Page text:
By Stephen Young
By Stephen Young
By Stephen Young
By Jim Schutze
By Rachel Watts
By Lauren Drewes Daniels
Your article about the giant sucking sound was so great. I think, however, that the sucking sound is coming from under Perot's desk (where Mayor Kirk is kneeling).
This is such graft, I can't stand it. I live in Garland, so I guess it's none of my affair, but I feel for the people of Dallas who are about to get screwed.
This is really a note to Laura Miller. She has mentioned the DMN and its lack of objective coverage of the arena deal. In a recent article in the DMN on the front page of the business section, there was a glowing report about the new arena in Washington, D.C. It told how beautiful and lavish it was, and about the new wave in arenas, just like ours is going to be, etc. But it left out one major point. The arena in Washington was funded completely with private funds. It received no public subsidy. How could an article, particularly in the business section, leave out such an interesting point?
Clearly, Laura Miller will go to any length to prove that she is a poor man's "public defender." In her article on the arena debate ["Get real," December 4], she profiles the "poor workin' folk" who will get hit with the car tax. She suggests that the city is misleading the public when it says that the majority of car renters are tourists. Well, by Ms. Miller's own mini-poll, the majority of renters are just that...out-of-towners. By her own calculations, 266 out of 1,306 renters were from the metroplex. That means 80 percent of renters were from out of town! Sure, there are some exceptions, but anyone can write the sob story of what amounts to the minority.
My suggestion to Laura Miller is to recognize that most readers of the Observer are not fooled by her transparent "champion of the people and exposer of corruption" role. She's just a no-talent hack who writes for a minor publication that, by the way, makes its money mostly by running ads from pornographic businesses (strip clubs and 1-800 numbers) and cigarette companies.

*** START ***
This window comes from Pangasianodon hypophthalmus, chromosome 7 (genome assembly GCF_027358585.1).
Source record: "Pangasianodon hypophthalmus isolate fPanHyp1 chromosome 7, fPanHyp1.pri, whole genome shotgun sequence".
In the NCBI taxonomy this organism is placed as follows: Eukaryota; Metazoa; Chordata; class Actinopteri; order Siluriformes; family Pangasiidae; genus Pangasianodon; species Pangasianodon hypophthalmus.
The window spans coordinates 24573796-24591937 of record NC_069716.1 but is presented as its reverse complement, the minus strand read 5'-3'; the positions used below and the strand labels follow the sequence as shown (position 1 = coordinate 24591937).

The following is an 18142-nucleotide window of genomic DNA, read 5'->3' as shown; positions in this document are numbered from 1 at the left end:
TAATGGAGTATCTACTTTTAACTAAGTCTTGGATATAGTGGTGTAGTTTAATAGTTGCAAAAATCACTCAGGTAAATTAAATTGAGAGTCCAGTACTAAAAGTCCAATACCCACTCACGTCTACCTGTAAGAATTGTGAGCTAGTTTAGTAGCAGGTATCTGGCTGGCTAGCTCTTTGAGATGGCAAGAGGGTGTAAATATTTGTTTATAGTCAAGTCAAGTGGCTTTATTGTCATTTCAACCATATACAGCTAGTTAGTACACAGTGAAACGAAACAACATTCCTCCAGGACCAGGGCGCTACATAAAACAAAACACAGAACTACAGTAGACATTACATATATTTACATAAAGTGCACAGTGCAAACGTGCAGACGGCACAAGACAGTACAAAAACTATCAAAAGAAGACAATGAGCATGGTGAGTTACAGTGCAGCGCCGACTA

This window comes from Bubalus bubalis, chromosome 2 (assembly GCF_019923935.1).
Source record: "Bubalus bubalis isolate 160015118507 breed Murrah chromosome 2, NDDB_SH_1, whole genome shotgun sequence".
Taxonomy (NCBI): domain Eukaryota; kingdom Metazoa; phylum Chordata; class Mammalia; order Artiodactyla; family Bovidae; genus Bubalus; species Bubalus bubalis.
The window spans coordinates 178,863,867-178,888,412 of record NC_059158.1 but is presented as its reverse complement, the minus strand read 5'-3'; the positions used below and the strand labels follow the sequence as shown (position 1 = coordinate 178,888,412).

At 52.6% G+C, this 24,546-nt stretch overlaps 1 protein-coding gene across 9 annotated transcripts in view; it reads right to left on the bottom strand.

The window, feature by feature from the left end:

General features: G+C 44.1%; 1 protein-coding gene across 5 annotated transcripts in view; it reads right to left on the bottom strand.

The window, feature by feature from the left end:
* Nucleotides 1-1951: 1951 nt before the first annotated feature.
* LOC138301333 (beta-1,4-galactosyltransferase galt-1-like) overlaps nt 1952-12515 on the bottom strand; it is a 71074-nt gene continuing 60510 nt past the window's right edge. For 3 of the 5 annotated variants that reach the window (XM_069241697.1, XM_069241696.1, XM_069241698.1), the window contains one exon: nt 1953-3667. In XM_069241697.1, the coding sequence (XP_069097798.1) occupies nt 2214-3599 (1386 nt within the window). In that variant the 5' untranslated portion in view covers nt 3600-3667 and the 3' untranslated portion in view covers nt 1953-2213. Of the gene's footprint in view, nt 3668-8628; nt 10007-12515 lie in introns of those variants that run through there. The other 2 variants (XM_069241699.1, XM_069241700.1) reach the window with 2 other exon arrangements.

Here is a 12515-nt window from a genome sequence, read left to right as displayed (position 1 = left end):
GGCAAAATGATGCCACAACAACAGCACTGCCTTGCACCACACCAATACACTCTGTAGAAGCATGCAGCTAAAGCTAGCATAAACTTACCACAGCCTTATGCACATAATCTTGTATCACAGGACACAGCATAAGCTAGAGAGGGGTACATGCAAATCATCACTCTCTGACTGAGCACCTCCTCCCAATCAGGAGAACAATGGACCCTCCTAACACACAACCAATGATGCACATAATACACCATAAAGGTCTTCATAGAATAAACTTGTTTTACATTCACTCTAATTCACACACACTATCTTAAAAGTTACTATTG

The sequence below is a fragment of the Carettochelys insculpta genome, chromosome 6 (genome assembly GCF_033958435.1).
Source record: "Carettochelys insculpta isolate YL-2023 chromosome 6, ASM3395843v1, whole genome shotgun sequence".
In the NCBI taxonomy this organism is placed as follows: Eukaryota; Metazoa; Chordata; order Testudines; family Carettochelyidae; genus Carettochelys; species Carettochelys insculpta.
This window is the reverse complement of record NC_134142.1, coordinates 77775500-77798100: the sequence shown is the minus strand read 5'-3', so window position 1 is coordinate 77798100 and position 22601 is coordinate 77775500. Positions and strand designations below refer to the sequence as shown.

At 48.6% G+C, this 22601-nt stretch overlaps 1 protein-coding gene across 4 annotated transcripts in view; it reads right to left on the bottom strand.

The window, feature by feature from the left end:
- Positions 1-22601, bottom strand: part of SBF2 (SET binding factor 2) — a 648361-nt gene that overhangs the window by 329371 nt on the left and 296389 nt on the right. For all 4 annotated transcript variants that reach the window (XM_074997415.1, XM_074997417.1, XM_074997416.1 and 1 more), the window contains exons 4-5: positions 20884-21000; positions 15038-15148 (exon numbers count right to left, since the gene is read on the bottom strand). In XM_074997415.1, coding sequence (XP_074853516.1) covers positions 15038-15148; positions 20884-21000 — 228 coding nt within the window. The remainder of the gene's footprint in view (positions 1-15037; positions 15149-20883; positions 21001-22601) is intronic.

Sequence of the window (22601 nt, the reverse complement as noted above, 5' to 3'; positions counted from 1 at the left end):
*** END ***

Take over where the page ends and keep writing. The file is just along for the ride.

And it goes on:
Oh, ye of such high moral standards.
Once again Laura Miller is right on the mark. If John Loza thinks this is such a good deal, then why the rhetoric and hard sell? The powers that be are ignoring the people that have the facts, and the local Morning News refuses to print the truth. Now we come to the heart of this letter. If Laura Miller would like to retire for a short while from the reporting business, until, say, after the January vote, we can probably collect enough money here in Arlington to make it worth her while. Many in Arlington are pulling for Dallas to pass this thing and keep the albatross in Dallas. Remember, we already have the Ballpark at Arlington. So go Dallas, and pay no attention to this Miller person, or the cheering in Arlington.
What a fascinating tale Laura [Miller] has woven regarding the tourist-based arena tax. Let's see what it consisted of.
The tax is composed of two parts--hotel tax and rental car tax in the city of Dallas. On the one hand, she concedes that the hotel tax is generally paid for by tourists (or businessmen). On the other, she criticizes the rental car tax because she actually found a few people in Dallas who rented cars. Presumably, she tried the same with Dallas citizens using Dallas hotels but was shut out.
What she did not mention is that the hotel tax is the primary revenue generator; hence, she concedes that tourists will be picking up most, if not all, of the bill.
We should be ecstatic that people from other cities will be paying for us to build a modern arena in an environmentally and economically depressed area of our city. This arena will generate $6 billion dollars to the local economy over the next 30 years. This is money Joe Average Citizen will not pay in taxes.
Unless Laura has an economics degree, limit her commentary to DISD. We need more positive energy from our citizenry instead of the negative vibes Laura gives off. Peace.
Laura Miller's article "Get real" was a solid follow-up to "Flying blind" [November 20], exposing the smoke and mirrors used to promote the illusion that the proposed arena deal won't cost Dallas taxpayers.
While I agree that the car-rental tax will surely cost Dallasites more, don't minimize the hit we will take because of the hotel tax. I'm sure that thousands of us have found more than enough justification in paying for a night away from the primary residence. Inclement weather, escape from an abusive relationship, romantic encounters (surely the politicians should understand that), and too much to drink at happy hour are all valid reasons to rent a room in town.
The real issue for me, however, is more basic. Taxpayers (low-income, middle-income, or wealthy) shouldn't be forced by their government, at any level, to provide financing for billionaires who choose to invest in sports franchises or anything else.